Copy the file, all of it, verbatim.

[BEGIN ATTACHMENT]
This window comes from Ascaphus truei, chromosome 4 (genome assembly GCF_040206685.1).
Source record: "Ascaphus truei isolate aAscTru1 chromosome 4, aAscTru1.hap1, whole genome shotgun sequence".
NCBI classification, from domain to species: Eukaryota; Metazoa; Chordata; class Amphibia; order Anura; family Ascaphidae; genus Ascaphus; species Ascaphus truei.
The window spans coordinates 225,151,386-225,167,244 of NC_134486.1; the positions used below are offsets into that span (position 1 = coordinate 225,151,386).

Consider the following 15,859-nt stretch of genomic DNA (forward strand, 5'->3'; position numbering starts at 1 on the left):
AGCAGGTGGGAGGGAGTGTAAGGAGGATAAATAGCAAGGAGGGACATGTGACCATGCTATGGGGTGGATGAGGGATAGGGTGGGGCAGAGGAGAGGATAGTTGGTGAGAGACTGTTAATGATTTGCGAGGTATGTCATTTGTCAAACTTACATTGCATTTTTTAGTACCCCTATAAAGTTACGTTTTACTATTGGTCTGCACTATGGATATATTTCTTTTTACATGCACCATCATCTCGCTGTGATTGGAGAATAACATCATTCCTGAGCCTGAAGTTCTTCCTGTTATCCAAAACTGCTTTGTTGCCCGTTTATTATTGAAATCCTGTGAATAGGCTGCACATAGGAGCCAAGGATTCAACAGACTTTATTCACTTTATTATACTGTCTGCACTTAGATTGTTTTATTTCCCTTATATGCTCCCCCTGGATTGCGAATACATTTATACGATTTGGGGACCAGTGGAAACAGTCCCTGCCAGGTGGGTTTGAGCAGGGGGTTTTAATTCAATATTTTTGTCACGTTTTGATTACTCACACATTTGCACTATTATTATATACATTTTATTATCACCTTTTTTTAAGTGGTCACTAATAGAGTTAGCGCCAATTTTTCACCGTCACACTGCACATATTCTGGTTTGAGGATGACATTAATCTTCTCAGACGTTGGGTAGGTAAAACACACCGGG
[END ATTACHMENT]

This window comes from Ascaphus truei, chromosome 4 (genome assembly GCF_040206685.1).
Source record: "Ascaphus truei isolate aAscTru1 chromosome 4, aAscTru1.hap1, whole genome shotgun sequence".
NCBI classification, from domain to species: Eukaryota; Metazoa; Chordata; class Amphibia; order Anura; family Ascaphidae; genus Ascaphus; species Ascaphus truei.
The window spans coordinates 225,151,386-225,167,244 of NC_134486.1; the positions used below are offsets into that span (position 1 = coordinate 225,151,386).

Consider the following 15,859-nt stretch of genomic DNA (forward strand, 5'->3'; position numbering starts at 1 on the left):
AGCAGGTGGGAGGGAGTGTAAGGAGGATAAATAGCAAGGAGGGACATGTGACCATGCTATGGGGTGGATGAGGGATAGGGTGGGGCAGAGGAGAGGATAGTTGGTGAGAGACTGTTAATGATTTGCGAGGTATGTCATTTGTCAAACTTACATTGCATTTTTTAGTACCCCTATAAAGTTACGTTTTACTATTGGTCTGCACTATGGATATATTTCTTTTTACATGCACCATCATCTCGCTGTGATTGGAGAATAACATCATTCCTGAGCCTGAAGTTCTTCCTGTTATCCAAAACTGCTTTGTTGCCCGTTTATTATTGAAATCCTGTGAATAGGCTGCACATAGGAGCCAAGGATTCAACAGACTTTATTCACTTTATTATACTGTCTGCACTTAGATTGTTTTATTTCCCTTATATGCTCCCCCTGGATTGCGAATACATTTATACGATTTGGGGACCAGTGGAAACAGTCCCTGCCAGGTGGGTTTGAGCAGGGGGTTTTAATTCAATATTTTTGTCACGTTTTGATTACTCACACATTTGCACTATTATTATATACATTTTATTATCACCTTTTTTTAAGTGGTCACTAATAGAGTTAGCGCCAATTTTTCACCGTCACACTGCACATATTCTGGTTTGAGGATGACATTAATCTTCTCAGACGTTGGGTAGGTAAAACACACCGGG